Red River Gorge Climbers Coalition — Graining Fork Nature Preserve (Roadside) Restoration A grant was awarded to Red River Gorge Climbers Coalition (RRGCC) to help private land owners restore and address climber impacts at Roadside Crag in the Graining Fork Nature Preserve near Torrent, Kentucky. The owners closed the highly popular climbing area due to climber impacts and disrespect for rules, and this project will help address these impacts before public access is re-considered. Pending a plan for re-opening, the Access Fund and the RRGCC will work together with the landowners, using volunteer labor to implement trail improvements, stabilize base areas to address severe erosion, and install both an informational kiosk at the trailhead and other signage along the trail.
CRAG-Vermont — Bolton Quarry Access Road Repair CRAG-Vermont was awarded a grant to help cover the cost of repairing the access road on their Bolton Quarry property after an unprecedented flood washed out the road in April and blocked off climbing access to the area. This grant follows an emergency stewardship loan by the Access Fund Land Conservation Campaign to help raise $16,295 to cover the cost of repairs completed in June and re-establish their long-term stewardship funds. CRAG-Vermont has successfully protected climbing access to six different crags in the Bolton area and this road provides access to three of those crags.
Utah Open Lands — Castleton Tower Toilet Installation Utah Open Lands (UOL) was awarded a grant to help address waste management issues at the Castleton Tower Preserve Area. This favorite climbing destination has seen increased use and thus greater impact in recent years. The Access Fund is pleased to support UOL in conjunction with Friends of Indian Creek and Planet Granite to protect and steward Castle Valley. Together we will help keep this area fee free and protected for future generations.
Friends of Muir Valley — Muir Valley Parking Improvements/Expansion A grant was awarded to Friends of Muir Valley to improve and expand parking at Muir Valley, which hosts over 20,000 visitor days each year and growing. Lack of parking was beginning to cause serious access issues, with the current lot overflowing and many climbers (some of whom traveled a great distance) having to turn away. This project will help expand and improve the current parking lot and build an auxiliary parking lot for an additional 27 vehicles, accommodating oversized vehicles such as buses and RVs. Much of the design and labor will be donated.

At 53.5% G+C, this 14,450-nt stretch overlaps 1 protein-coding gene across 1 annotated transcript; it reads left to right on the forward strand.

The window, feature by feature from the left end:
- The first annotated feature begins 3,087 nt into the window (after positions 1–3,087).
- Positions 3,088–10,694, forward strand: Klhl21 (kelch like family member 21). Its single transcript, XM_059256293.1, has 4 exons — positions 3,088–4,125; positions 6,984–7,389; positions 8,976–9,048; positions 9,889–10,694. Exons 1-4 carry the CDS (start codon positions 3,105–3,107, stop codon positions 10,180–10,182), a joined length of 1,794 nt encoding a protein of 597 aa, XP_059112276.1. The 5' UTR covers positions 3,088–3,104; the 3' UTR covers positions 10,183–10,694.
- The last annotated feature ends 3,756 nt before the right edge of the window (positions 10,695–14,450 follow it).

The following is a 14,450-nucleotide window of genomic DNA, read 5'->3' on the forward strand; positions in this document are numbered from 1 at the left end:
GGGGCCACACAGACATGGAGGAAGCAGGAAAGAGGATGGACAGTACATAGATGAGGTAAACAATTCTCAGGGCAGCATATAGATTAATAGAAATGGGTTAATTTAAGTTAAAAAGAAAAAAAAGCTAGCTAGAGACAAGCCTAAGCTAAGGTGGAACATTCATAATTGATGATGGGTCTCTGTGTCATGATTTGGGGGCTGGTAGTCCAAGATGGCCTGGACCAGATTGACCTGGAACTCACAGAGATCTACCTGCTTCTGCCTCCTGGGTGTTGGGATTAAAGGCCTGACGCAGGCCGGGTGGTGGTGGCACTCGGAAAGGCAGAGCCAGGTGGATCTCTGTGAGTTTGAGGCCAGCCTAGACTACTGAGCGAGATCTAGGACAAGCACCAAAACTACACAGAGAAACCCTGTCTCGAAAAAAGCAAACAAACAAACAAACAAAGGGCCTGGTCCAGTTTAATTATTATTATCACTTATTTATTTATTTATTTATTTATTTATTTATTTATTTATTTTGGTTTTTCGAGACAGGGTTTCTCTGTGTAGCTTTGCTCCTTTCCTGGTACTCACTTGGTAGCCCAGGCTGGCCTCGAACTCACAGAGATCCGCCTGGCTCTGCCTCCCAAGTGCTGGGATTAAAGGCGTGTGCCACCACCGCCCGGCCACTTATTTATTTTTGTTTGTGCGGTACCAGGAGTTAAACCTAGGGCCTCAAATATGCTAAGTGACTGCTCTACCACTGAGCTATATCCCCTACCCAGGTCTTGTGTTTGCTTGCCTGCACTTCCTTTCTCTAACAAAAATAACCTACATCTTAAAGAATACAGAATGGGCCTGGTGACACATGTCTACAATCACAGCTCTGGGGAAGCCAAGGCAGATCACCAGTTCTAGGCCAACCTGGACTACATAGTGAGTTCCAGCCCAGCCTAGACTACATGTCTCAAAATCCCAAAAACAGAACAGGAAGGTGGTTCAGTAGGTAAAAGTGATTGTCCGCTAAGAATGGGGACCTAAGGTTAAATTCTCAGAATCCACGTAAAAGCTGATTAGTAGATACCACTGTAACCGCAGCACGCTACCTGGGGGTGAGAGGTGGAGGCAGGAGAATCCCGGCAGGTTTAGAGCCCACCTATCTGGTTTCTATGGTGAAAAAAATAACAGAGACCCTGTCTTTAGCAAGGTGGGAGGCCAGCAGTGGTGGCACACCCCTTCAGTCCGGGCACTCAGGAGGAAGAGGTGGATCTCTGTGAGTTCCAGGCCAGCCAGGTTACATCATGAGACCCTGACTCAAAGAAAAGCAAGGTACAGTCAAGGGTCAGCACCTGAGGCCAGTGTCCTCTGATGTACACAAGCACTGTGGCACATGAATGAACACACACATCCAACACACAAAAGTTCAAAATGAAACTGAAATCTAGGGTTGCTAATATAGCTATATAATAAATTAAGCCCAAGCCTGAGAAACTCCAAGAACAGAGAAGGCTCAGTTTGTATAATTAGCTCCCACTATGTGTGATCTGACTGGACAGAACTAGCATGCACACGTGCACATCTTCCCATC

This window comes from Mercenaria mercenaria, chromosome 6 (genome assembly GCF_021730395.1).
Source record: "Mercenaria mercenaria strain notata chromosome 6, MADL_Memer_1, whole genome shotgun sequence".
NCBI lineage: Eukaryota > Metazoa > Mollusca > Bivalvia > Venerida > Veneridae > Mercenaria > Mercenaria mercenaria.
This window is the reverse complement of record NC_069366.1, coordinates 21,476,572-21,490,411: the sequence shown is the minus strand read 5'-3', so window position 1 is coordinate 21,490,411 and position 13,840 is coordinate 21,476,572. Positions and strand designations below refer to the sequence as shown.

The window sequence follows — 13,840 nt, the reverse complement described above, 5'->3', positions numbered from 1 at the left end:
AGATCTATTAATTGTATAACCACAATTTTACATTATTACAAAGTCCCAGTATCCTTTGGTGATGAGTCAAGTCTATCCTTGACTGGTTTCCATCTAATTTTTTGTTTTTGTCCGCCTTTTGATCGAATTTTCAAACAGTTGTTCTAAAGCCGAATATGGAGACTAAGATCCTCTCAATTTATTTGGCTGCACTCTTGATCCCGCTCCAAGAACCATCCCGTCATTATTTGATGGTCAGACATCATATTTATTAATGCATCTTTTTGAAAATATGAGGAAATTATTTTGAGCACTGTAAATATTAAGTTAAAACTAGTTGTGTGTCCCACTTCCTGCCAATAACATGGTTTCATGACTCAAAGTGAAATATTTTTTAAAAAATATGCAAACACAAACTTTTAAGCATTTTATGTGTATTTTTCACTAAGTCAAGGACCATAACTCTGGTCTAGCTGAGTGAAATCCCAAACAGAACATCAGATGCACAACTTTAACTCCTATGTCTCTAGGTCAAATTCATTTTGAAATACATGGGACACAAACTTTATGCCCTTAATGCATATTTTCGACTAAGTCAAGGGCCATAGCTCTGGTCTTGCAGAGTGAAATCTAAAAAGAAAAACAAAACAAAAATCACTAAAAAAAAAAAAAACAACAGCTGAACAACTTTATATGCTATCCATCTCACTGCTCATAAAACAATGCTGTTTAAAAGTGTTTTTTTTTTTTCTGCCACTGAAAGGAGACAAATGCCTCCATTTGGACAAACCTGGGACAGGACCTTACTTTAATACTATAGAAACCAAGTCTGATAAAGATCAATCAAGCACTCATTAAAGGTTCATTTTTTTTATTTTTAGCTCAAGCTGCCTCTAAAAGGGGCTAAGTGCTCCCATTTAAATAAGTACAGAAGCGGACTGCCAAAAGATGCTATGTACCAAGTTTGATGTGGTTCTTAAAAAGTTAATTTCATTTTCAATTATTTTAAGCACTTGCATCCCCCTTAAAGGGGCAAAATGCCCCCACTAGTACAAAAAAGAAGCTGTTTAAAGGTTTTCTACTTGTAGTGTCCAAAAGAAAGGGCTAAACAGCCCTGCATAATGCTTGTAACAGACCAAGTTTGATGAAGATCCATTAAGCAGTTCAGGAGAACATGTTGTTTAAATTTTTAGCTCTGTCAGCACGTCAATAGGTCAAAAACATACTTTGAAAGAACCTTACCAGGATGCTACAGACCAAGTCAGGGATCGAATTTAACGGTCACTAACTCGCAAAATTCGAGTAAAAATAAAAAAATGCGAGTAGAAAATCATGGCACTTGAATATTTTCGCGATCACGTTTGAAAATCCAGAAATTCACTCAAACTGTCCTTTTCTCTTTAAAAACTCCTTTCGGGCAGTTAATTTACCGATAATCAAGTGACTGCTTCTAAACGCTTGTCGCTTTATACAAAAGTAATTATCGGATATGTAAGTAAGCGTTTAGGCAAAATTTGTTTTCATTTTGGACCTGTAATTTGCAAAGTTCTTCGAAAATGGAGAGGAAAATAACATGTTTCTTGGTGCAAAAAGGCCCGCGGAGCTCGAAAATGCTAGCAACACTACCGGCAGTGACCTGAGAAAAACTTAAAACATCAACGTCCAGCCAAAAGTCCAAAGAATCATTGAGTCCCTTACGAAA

Yosemite Climbing Association — 2011 Yosemite Facelift A grant was awarded to the Yosemite Climbing Association (YCA) to help fund outreach and volunteer appreciation at the annual Yosemite Facelift. The event will address impacts to trails, roadways, river corridors, campgrounds, lodging areas, and climbing areas. The 2011 Facelift will also feature special projects such as removal of abandoned infrastructure, non-native species removal, old dump site removal, and, new this year, climbing trail restoration.
New Mexico CRAG — Diablo Canyon Restoration and Recreational Enhancement New Mexico CRAG (NM-CRAG) was awarded a grant to assist the BLM in an effort to enhance the recreational potential of the Buckman Area, including Diablo Canyon, a basalt climbing area outside Santa Fe, New Mexico. The grant money will help restore riparian and other important hydro-ecologic functions of the area, as well as assist the BLM with the development of parking, camping, trail infrastructure, and informative signage about climbing opportunities in Diablo Canyon.
Boulder Climbing Community — Startup and Structuring A grant was awarded to the Boulder Climbing Community (BCC), which kicked off in 2010 to connect and support the many climbers and local climbing organizations in the Boulder, Colorado area. The grant will assist the BCC in the process of becoming a non-profit, 501(c)(3) organization; establish a more formal structure that transcends any one individual and maximizes involvement from community members; and improve BCC’s branding through the development of visible materials such as banners and signs.
Friends of Indian Creek — Superbowl Toilet Installation Earlier this year, Access Fund awarded an off-cycle grant to Friends of Indian Creek (FOIC) to install a toilet at the popular Superbowl Campground. This toilet installation is part of a larger conservation effort to manage waste and reduce human impacts in the fragile desert landscape of Indian Creek. BLM Remains Determined to Close Massacre Rocks, ID 8/15/2011
Last month the Bureau of Land Management in Idaho announced their proposal to close up to 600 acres at Massacre Rocks near American Falls. The closure is intended to protect sensitive cultural resources within the Cedar Field Archaeological District and will likely restrict access to several hundred bolt-protected basalt sport climbs.